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I have Postgresql Function which has to INSERT about 1.5 million data into a table. What I want is I want to see the table getting populated with every one records insertion. Currently what is happening when I am trying with say about 1000 records, the get gets populated only after the complete function gets executed. If I stop the function half way through, no data gets populated. How can I make the record committed even if I stop after certain number of records have been inserted?

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2 Answers 2

up vote 1 down vote accepted

This can be done using dblink. I showed an example with one insert being committed you will need to add your while loop logic and commit every loop. You can http://www.postgresql.org/docs/9.3/static/contrib-dblink-connect.html

CREATE OR REPLACE FUNCTION log_the_dancing(ip_dance_entry text)
           PERFORM dblink_connect('dblink_trans','dbname=sandbox port=5433 user=postgres');
           PERFORM dblink('dblink_trans','INSERT INTO dance_log(dance_entry) SELECT ' || '''' || ip_dance_entry || '''');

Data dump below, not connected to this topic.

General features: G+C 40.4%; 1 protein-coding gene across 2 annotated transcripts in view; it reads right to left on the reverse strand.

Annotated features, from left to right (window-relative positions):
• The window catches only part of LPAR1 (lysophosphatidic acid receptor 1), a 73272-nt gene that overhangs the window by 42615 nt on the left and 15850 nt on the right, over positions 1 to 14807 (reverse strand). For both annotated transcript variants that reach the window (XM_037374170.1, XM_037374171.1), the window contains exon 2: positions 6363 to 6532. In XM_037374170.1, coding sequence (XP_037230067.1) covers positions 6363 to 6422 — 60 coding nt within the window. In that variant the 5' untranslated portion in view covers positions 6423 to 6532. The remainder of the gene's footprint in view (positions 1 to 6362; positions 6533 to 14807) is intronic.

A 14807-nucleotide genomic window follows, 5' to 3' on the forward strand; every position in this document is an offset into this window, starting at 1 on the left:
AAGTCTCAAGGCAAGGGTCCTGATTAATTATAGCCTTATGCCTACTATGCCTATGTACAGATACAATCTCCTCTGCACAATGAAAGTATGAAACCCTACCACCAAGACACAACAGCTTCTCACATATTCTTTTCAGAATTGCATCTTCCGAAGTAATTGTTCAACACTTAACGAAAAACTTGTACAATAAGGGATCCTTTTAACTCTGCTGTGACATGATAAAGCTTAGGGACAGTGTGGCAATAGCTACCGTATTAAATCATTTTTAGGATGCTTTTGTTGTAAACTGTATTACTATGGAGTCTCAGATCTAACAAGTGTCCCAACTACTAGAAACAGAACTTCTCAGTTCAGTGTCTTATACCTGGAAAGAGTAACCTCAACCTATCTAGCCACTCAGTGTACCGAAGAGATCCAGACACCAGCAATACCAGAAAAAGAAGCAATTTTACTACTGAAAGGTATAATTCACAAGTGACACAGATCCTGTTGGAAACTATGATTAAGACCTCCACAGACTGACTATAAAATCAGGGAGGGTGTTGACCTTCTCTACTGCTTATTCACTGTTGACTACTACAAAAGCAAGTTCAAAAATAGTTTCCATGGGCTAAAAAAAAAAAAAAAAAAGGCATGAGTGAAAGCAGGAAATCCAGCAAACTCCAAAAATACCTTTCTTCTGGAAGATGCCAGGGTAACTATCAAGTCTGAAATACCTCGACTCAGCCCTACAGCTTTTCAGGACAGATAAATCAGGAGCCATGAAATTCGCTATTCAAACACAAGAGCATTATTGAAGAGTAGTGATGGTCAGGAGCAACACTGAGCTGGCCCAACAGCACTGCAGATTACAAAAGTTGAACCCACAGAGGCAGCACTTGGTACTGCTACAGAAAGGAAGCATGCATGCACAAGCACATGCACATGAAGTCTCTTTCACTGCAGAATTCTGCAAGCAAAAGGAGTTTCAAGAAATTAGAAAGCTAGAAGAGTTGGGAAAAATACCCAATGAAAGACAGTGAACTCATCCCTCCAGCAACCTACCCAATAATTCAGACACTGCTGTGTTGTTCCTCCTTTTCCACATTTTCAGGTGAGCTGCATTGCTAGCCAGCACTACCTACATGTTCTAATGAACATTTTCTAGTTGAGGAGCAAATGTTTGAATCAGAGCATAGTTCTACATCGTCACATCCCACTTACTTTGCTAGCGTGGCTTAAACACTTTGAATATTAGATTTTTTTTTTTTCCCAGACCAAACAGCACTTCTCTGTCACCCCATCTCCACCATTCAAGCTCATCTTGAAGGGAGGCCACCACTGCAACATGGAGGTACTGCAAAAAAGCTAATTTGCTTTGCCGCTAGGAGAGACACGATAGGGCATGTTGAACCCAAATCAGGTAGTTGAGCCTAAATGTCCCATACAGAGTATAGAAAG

PERFORM dblink('dblink_trans','COMMIT;');
           PERFORM dblink_disconnect('dblink_trans'); 

           RETURN 0;
      COST 100;
    ALTER FUNCTION log_the_dancing(ip_dance_entry text)
      OWNER TO postgres;

         select log_the_dancing('The Flamingo');
         select log_the_dancing('Break Dance');
         select log_the_dancing('Cha Cha');

--Show records committed even though we rolled back outer transaction
select *
from dance_log;
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I typically only use this method when logging. Outside of logging it's usually not the correct approach to do batch commits, but I'll leave it to you to decide that for your use case. –  Bob Mar 12 at 13:45
Is dblink available for postgresql 9.2? –  Yousuf Ibn Akhtar Sultan Mar 13 at 6:52
Yes, you should be able to execute CREATE EXTENSION dblink; from a SQL session connected as the postgres user and test it out. –  Bob Mar 13 at 13:32
Thanks for your help.. I'll try this out. –  Yousuf Ibn Akhtar Sultan Mar 13 at 14:27

What you're asking for is generally called an autonomous transaction.

PostgreSQL does not support autonomous transactions at this time (9.4).

To properly support them it really needs stored procedures, not just the user-defined functions it currently supports. It's also very complicated to implement autonomous tx's in PostgreSQL for a variety of internal reasons related to its session and process model.

For now, use dblink as suggested by Bob.

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